I’m very skeptical of advice because there is so much of it out there, and most of it is contradictory. This forces you to pick and choose which advice to follow, bringing you back to square one: if you knew what to do, you wouldn’t be asking for advice, would you? If you happen to find yourself in this situation, my suggestion would be: when you choose, don’t try to do what you don’t believe in and don’t try to be who you aren’t.

Thanks a lot for having me here today, Charlene!

About the Book

Izai_Amorim-On_The–Run-COVER-2016_02_11.inddTitle: On The Run

Author: Izai Amorim

Genre: Literary Fiction

New York City, early 1990s: a young, rich, and well-educated Central American man on the run from the police and Colombian drug dealers. He is accused of crimes he didn’t commit. Ready to do what it takes to survive, Pablo ironically embraces the very drug trade that threatened his life in the first place. Who is he?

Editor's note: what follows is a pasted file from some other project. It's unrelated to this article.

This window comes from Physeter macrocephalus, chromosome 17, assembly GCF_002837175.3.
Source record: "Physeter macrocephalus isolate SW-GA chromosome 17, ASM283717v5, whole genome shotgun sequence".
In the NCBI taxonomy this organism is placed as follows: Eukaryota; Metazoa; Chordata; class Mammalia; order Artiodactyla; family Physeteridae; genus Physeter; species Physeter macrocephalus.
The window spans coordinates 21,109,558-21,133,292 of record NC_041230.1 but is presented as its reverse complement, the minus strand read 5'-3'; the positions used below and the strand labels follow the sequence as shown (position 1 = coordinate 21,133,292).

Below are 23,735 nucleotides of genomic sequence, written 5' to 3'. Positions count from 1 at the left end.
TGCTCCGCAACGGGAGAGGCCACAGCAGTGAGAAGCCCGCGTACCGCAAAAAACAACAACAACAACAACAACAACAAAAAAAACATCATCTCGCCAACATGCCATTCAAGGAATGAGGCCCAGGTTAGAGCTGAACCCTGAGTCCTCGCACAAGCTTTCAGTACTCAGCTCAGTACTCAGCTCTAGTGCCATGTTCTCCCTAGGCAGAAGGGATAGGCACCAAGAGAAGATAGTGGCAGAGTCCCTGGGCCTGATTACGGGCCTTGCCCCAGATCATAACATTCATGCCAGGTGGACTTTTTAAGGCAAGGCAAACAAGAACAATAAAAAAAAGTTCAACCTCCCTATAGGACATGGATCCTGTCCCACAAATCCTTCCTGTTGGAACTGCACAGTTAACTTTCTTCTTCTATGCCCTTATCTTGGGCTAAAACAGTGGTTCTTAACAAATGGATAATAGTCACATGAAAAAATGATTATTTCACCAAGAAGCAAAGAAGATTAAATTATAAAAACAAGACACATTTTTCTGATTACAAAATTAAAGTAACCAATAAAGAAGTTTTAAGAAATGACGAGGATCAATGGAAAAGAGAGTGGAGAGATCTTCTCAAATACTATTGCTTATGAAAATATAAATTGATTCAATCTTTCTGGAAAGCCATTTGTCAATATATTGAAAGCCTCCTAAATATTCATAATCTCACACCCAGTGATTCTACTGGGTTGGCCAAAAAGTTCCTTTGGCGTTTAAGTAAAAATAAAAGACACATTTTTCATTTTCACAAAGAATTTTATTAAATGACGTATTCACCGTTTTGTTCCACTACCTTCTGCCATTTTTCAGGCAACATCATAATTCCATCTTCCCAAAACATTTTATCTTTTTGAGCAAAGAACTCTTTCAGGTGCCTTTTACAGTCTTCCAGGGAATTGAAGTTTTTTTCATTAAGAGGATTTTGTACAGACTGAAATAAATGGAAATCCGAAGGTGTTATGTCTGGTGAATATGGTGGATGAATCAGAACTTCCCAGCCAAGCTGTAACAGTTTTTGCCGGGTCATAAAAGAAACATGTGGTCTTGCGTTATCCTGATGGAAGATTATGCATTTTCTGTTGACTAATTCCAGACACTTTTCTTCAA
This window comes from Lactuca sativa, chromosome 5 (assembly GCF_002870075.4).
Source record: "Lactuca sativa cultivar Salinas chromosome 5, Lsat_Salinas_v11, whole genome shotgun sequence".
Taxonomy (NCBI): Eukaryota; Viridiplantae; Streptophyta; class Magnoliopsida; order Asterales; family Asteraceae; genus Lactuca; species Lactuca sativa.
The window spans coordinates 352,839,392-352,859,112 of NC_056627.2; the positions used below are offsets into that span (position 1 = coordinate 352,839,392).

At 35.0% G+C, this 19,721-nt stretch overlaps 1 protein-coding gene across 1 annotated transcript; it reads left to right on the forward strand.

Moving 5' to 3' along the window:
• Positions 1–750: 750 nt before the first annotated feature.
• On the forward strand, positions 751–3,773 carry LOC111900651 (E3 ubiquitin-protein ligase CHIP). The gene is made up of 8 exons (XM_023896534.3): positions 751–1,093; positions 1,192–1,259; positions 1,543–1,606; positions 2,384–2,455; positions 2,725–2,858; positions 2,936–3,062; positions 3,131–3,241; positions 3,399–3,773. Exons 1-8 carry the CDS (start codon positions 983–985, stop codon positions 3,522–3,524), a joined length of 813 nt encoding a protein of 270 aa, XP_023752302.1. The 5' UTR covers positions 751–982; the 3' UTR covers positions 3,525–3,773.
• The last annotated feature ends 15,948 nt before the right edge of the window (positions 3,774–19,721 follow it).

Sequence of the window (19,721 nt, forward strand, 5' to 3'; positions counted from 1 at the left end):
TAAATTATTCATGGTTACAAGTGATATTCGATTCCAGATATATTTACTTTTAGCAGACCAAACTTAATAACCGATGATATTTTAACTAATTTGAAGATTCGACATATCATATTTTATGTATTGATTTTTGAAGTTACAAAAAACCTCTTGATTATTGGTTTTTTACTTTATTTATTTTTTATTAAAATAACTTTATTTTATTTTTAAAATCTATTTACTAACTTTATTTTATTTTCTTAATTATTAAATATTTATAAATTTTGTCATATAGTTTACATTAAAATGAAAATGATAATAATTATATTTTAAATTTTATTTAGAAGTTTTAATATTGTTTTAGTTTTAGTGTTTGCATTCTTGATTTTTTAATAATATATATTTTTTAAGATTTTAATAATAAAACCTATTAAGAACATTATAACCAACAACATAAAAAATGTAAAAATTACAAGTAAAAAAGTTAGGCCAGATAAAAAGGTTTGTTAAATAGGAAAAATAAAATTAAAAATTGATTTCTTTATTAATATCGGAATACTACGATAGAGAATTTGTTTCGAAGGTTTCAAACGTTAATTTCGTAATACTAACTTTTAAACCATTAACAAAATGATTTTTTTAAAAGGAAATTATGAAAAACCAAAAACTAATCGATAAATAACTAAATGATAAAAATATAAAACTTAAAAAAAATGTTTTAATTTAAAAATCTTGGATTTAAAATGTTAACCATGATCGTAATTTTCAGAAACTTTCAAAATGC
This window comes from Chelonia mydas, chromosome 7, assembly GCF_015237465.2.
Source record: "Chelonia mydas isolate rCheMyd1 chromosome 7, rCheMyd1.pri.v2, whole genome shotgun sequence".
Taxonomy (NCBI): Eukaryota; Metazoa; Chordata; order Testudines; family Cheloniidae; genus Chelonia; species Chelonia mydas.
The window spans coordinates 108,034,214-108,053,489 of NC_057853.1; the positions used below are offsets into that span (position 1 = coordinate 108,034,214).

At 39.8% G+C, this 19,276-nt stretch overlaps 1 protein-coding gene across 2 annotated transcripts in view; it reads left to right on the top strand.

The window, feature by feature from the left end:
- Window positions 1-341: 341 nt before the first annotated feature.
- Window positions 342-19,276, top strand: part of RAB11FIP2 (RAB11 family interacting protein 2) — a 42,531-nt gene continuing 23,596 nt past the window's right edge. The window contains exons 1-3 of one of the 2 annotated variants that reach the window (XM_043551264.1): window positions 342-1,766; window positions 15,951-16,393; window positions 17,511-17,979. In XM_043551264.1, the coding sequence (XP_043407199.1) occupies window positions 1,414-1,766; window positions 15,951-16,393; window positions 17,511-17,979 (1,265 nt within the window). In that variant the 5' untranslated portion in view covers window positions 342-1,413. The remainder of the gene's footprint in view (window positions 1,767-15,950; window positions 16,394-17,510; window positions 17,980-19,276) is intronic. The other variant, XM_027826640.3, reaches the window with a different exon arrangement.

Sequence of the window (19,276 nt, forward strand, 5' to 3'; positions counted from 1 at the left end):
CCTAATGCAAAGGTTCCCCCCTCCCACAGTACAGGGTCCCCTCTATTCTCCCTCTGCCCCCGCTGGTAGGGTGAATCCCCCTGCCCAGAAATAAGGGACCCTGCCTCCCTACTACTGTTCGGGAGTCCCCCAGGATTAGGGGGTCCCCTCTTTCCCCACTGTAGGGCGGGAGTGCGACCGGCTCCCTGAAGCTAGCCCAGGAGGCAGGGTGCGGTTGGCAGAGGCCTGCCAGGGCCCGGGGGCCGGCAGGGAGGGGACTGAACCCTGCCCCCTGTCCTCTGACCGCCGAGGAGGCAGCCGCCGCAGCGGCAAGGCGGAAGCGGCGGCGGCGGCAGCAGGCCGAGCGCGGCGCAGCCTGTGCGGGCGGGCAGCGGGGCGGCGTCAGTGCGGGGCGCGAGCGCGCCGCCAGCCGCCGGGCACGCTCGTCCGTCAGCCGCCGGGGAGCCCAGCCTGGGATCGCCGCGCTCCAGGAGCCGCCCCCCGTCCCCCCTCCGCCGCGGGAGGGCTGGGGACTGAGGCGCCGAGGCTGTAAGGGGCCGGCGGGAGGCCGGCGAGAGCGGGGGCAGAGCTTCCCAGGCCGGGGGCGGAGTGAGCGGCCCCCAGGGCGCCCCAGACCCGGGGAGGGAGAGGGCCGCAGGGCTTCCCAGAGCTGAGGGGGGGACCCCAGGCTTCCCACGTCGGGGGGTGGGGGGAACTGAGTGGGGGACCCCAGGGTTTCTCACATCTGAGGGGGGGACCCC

What is he really capable of? The question of identity is at the heart of On The Run. More than a

contemporary story of survival, it’s a journey of self-discovery.

Pablo’s voice is funny, sometimes mean and merciless. He moves with nightmarish ease from recounting his adventures to recollecting his early life. Not always politically correct, On The Run gives you an insightful, twisted, humorous, and often disturbing view of conflicting worlds and beliefs: North and Latin America; black, brown, and white; rich and poor; rational and esoteric—and shows how they mix, match, and clash.

Author Bio

“Make me think, make me laugh, make my day!”

That’s why Izai Amorim reads and writes books. He has great interest in the interplay of media, information, and politics in a globalized world and the quest for identity and borders in a worldwide cultural melting pot.

Izai was born and raised in Brazil but spent most of his adult life abroad, briefly in the USA, mostly in